Vanishing Mail Collection Box
On Tuesday, I walked across the street from our flat to drop a couple of Netflix discs in the mail collection box in front of the senior center and adjacent to an oft-used Muni stop. Here is what I saw (or, rather, didn’t see):
What the hell happened to it?
There had been no notification of removal placed on the box the week before. No opportunity to defend the need for that collection box to remain in its place in order to serve not only the residents of the immediate vicinity, but of the many seniors who use that collection box when they visit the senior center, often by being given a carpool ride to the center. As evidence: yesterday (Friday), after I came back from a trip to the beach and was parking my car, I saw an elderly man walking eastward on the south side (park side) of Fulton Street with letters in hand. He was walking with his head down, but when he got to the spot of the missing collection box he did a double take, looked around for the box, and then headed up into the senior center, letters still in hand. The fact is that many seniors combine an errand to deposit mail in this box with their visits to the senior center. Oh yeah, and I’m one of hundreds of residents who are a few long blocks away from the nearest the collection box. The nearest post office is not a walk away, but a drive.
On Thursday, I was able to ask about the missing collection box with our mail carrier as she passed our building on her route. She said that not only was she surprised that it had been removed, but so was the Richmond station supervisor! Even the district post office was not notified about it! The mail carrier mentioned that the USPS is removing a number of collection boxes to force collection drivers into carrier roles–and eventually when contract negotiations occur, reducing personnel. She couldn’t believe that this collection box was removed since it was in front of the senior center, next to a Muni stop, and there weren’t any other boxes in a very short walking distance. I asked her who to contact, and back in my home I went to the USPS website and emailed my complaint.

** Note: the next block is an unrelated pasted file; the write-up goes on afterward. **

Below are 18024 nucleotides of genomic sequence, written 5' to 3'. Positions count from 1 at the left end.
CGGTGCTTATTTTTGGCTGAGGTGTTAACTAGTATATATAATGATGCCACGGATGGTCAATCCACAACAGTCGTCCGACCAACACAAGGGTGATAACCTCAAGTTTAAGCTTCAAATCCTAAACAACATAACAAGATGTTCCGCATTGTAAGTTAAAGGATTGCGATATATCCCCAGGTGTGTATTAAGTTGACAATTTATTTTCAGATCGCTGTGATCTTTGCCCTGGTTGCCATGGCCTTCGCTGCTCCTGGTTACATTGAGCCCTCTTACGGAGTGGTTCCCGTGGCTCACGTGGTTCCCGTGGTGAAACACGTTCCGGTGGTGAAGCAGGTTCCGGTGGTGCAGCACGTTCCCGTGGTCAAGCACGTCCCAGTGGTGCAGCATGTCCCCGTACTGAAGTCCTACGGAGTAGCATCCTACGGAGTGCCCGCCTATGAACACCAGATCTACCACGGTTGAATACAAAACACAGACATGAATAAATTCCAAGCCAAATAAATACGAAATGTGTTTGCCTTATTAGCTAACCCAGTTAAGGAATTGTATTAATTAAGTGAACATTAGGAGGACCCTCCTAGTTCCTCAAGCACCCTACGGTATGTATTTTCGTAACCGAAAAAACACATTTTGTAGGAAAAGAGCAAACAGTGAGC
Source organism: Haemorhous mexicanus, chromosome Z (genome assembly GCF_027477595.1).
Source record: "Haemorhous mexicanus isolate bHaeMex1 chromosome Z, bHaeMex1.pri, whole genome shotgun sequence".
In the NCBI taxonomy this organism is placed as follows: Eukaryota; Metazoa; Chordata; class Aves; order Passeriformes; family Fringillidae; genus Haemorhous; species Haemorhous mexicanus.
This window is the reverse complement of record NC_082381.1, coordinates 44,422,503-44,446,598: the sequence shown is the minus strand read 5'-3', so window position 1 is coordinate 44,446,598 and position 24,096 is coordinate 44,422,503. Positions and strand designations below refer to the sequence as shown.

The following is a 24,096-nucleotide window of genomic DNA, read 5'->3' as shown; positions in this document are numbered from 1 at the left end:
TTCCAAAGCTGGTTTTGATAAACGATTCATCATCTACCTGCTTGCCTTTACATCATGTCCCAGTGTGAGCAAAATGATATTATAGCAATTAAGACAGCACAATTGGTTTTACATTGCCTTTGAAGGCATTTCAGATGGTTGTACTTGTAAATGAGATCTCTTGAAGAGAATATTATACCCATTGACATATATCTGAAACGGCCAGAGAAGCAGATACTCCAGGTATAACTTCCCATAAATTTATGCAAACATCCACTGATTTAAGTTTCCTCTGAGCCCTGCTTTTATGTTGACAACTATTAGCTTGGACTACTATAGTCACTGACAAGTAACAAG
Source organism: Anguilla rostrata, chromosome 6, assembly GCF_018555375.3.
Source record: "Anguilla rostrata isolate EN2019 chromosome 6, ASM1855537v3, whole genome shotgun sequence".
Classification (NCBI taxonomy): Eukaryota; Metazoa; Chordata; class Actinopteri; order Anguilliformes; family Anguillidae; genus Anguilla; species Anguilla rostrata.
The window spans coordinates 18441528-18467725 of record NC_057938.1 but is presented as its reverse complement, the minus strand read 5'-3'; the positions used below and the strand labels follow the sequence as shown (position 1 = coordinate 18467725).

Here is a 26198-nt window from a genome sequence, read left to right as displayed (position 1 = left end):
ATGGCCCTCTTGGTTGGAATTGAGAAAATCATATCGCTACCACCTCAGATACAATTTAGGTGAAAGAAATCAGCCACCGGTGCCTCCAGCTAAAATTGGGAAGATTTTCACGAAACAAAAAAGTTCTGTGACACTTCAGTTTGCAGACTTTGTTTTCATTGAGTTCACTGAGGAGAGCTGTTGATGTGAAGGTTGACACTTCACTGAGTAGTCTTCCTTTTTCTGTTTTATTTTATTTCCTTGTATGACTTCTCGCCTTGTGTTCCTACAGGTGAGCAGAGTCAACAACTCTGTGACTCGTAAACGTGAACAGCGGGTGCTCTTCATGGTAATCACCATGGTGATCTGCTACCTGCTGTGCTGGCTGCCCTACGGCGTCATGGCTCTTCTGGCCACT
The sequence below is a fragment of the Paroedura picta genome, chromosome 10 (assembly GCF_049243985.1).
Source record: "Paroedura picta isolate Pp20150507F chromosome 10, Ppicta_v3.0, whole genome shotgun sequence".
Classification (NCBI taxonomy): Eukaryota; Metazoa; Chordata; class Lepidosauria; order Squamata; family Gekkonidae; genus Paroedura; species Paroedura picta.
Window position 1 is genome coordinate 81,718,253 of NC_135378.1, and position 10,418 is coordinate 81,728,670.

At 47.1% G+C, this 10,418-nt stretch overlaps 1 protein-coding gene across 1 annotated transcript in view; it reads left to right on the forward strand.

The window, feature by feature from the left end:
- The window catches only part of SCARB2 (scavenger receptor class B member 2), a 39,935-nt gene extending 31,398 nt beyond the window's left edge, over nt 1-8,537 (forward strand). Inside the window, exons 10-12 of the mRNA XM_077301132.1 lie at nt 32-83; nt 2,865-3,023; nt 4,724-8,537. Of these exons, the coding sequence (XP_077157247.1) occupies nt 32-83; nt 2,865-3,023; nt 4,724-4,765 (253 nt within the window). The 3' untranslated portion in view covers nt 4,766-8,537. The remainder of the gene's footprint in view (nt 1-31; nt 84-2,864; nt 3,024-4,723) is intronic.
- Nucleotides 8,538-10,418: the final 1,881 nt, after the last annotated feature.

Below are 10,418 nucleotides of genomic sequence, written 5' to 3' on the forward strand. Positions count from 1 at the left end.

Within a couple of hours, I had a response from Stacey B. at USPS, notifying me that she had processed my complaint and asking for a contact phone number for someone to discuss the issue with me in the near future. I replied with a thank-you for the prompt response and with my phone number. The next day I received an email from Stacey B:
Thank you for supplying the requested information.
I am sending this information to the Consumer Affairs Office for immediate attention. The confirmation number assigned to your suggestion is OR2856xxxx. Please include the confirmation number if you need to contact us again regarding this issue.
If I can be of assistance to you in the future, please don’t hesitate to contact me.
Thank you for choosing the United States Postal Service.
Hey, I’ve gotta say I’m impressed by the very prompt attention that the USPS is providing. I hope to let you all know what the ultimate outcome of this matter: hopefully, it will be the replacement of the collection box!